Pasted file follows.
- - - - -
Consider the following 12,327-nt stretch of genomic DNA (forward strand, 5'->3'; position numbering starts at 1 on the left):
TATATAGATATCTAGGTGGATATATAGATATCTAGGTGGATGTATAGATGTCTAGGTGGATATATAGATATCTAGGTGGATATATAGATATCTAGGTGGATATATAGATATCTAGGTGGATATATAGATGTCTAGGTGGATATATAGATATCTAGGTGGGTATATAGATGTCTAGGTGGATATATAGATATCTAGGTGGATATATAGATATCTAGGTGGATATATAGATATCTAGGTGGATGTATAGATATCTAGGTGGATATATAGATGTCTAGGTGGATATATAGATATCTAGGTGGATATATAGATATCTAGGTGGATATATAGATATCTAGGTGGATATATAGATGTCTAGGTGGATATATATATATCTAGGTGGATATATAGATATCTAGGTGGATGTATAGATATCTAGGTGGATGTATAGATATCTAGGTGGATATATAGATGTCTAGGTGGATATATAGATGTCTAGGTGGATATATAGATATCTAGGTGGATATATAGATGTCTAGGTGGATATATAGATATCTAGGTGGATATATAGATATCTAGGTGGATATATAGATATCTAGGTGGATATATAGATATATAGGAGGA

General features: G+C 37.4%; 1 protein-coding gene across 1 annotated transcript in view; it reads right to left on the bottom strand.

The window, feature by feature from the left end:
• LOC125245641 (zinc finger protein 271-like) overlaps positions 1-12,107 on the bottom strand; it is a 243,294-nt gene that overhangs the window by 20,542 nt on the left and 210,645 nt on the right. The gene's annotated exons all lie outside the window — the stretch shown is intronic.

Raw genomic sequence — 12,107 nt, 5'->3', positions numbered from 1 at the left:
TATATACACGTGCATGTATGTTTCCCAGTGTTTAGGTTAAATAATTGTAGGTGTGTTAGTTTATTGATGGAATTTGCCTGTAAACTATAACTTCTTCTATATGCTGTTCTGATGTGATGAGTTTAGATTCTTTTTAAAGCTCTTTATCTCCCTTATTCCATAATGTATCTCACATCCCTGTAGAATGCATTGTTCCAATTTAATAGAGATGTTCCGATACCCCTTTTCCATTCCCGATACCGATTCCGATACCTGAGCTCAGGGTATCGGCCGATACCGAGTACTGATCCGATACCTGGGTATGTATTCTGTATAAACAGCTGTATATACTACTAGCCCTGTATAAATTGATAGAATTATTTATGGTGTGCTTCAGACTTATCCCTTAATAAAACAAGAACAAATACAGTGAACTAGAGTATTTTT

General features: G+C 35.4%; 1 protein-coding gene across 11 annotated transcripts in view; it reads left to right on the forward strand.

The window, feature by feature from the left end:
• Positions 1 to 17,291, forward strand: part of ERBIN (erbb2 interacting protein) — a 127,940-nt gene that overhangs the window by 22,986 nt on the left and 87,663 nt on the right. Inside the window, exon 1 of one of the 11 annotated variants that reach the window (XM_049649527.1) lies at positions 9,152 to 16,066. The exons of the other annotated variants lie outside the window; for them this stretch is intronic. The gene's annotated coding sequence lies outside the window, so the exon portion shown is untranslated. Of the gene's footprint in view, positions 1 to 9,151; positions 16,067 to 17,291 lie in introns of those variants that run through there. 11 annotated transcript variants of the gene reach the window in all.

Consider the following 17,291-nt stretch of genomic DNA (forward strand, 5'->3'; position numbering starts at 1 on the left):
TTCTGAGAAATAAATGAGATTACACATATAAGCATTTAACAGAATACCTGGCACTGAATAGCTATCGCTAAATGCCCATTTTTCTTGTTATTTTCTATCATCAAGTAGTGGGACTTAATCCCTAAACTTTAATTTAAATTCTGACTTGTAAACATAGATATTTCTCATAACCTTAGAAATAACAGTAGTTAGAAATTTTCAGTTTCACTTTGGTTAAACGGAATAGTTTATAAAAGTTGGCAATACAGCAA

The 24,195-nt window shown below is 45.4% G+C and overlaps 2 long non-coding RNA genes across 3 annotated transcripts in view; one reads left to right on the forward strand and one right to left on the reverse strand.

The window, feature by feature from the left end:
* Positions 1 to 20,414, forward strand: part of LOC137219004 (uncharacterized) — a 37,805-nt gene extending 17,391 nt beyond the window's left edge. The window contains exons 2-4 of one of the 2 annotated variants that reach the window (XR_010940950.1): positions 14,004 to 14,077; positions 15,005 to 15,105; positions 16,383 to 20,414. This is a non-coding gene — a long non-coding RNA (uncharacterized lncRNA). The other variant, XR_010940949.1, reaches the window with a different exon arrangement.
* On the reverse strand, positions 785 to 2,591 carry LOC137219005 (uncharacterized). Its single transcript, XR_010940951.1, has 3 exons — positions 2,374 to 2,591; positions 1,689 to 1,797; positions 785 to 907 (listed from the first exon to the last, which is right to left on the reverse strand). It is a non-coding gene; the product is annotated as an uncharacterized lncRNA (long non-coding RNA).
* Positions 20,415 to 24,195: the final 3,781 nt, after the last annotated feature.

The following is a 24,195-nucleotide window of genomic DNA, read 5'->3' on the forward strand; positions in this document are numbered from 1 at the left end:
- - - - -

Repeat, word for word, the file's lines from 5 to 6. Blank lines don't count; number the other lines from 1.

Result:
• LOC125245641 (zinc finger protein 271-like) overlaps positions 1-12,107 on the bottom strand; it is a 243,294-nt gene that overhangs the window by 20,542 nt on the left and 210,645 nt on the right. The gene's annotated exons all lie outside the window — the stretch shown is intronic.

Raw genomic sequence — 12,107 nt, 5'->3', positions numbered from 1 at the left: